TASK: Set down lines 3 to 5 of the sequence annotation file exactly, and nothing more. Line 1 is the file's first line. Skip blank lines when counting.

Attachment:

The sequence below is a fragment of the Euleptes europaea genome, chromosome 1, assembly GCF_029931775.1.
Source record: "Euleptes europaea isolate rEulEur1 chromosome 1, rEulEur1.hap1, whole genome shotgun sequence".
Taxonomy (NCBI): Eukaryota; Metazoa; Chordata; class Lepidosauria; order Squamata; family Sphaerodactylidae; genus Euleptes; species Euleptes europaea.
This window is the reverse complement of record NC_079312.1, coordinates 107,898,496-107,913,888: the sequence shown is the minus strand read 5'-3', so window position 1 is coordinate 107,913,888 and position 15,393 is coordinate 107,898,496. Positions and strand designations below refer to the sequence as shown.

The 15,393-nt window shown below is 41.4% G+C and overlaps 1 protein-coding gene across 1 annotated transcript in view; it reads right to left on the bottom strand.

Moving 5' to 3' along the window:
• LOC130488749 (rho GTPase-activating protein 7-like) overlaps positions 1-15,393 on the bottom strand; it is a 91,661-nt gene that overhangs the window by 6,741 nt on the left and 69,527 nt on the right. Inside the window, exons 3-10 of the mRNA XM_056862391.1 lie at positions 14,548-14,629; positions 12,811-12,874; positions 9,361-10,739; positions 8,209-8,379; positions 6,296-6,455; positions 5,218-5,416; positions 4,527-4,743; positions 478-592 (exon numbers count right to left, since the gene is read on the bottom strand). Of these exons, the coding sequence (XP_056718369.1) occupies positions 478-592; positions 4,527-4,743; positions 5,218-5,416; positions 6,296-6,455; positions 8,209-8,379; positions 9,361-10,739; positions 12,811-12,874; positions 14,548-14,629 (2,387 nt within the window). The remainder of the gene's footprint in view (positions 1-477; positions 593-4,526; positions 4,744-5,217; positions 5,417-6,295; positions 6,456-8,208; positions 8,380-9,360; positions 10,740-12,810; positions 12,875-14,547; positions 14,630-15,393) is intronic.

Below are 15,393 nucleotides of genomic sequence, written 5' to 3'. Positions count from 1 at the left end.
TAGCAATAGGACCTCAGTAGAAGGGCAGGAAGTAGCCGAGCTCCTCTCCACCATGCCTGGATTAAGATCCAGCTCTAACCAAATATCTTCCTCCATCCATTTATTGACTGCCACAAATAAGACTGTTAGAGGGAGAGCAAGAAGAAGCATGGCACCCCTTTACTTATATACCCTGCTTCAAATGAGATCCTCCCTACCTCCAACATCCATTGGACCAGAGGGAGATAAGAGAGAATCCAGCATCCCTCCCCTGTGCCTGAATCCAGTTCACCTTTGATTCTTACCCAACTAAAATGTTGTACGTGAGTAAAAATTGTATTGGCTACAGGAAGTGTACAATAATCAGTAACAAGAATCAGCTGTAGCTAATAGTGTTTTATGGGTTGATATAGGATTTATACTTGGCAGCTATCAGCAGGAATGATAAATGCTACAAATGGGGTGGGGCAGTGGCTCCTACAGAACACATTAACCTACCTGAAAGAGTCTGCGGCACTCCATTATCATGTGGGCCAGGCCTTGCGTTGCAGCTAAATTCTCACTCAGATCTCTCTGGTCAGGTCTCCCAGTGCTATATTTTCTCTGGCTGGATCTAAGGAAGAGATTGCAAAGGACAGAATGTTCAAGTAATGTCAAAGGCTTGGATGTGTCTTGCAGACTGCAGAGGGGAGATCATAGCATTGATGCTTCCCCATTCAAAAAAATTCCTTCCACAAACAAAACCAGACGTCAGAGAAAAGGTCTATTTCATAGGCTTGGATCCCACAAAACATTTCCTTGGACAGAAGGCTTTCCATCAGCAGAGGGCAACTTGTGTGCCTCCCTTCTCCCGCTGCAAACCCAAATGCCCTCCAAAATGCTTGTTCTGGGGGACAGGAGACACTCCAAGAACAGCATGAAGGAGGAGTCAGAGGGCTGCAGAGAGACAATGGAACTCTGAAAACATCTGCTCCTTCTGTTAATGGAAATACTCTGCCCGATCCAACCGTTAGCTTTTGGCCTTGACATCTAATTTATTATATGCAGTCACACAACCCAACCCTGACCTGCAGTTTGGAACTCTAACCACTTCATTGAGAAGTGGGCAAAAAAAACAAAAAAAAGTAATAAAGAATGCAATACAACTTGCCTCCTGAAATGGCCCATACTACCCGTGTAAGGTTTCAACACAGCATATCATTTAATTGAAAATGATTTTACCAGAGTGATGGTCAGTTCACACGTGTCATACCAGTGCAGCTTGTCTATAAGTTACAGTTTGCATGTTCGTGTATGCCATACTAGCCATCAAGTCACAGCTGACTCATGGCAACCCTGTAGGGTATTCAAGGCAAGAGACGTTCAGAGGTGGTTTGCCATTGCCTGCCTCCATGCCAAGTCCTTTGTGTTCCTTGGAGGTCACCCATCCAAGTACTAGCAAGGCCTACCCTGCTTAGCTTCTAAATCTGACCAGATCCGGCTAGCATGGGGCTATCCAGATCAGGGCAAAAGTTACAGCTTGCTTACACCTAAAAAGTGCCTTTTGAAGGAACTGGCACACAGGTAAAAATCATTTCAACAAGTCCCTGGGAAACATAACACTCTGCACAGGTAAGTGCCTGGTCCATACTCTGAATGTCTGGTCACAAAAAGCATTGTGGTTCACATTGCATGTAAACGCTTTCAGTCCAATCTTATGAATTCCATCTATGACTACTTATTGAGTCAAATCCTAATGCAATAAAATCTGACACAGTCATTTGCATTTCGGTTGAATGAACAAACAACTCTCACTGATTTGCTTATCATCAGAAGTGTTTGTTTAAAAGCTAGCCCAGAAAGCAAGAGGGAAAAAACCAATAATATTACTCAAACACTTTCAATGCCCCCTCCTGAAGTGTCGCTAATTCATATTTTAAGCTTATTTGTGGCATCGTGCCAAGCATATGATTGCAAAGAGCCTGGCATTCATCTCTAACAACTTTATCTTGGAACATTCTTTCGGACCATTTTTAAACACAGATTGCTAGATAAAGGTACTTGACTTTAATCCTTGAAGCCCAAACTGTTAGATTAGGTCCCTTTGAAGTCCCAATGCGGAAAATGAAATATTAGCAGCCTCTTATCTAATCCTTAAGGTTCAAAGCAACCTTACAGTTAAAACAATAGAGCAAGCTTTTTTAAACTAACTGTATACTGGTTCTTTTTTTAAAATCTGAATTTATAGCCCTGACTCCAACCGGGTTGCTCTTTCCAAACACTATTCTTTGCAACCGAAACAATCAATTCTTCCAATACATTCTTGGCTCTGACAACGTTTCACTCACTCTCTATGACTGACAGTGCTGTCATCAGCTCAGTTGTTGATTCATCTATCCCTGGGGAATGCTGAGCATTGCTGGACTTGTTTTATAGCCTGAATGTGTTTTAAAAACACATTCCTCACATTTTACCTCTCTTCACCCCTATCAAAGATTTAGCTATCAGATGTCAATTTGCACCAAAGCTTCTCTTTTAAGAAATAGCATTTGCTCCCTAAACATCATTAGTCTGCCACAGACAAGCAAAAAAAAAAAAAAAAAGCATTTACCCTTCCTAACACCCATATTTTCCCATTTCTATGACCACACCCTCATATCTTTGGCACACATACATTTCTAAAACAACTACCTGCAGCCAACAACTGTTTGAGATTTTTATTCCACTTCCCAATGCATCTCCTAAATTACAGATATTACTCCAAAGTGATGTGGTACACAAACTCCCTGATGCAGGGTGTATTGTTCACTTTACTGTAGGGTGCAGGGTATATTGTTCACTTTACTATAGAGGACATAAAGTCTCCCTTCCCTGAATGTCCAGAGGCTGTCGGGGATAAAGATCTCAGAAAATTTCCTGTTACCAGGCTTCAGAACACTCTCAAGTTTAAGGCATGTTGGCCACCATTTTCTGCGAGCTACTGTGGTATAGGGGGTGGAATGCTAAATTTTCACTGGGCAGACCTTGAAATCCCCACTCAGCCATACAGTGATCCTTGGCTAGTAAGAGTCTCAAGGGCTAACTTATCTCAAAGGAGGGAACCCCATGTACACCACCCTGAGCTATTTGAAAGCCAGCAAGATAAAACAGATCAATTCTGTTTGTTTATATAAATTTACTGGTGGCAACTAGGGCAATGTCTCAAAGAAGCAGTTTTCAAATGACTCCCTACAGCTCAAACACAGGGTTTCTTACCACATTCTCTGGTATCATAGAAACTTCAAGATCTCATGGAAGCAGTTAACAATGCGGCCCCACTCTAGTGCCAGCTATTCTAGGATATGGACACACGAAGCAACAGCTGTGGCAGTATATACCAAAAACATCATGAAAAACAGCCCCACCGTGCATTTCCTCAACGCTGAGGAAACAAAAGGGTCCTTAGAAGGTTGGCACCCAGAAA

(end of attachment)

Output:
Taxonomy (NCBI): Eukaryota; Metazoa; Chordata; class Lepidosauria; order Squamata; family Sphaerodactylidae; genus Euleptes; species Euleptes europaea.
This window is the reverse complement of record NC_079312.1, coordinates 107,898,496-107,913,888: the sequence shown is the minus strand read 5'-3', so window position 1 is coordinate 107,913,888 and position 15,393 is coordinate 107,898,496. Positions and strand designations below refer to the sequence as shown.

The 15,393-nt window shown below is 41.4% G+C and overlaps 1 protein-coding gene across 1 annotated transcript in view; it reads right to left on the bottom strand.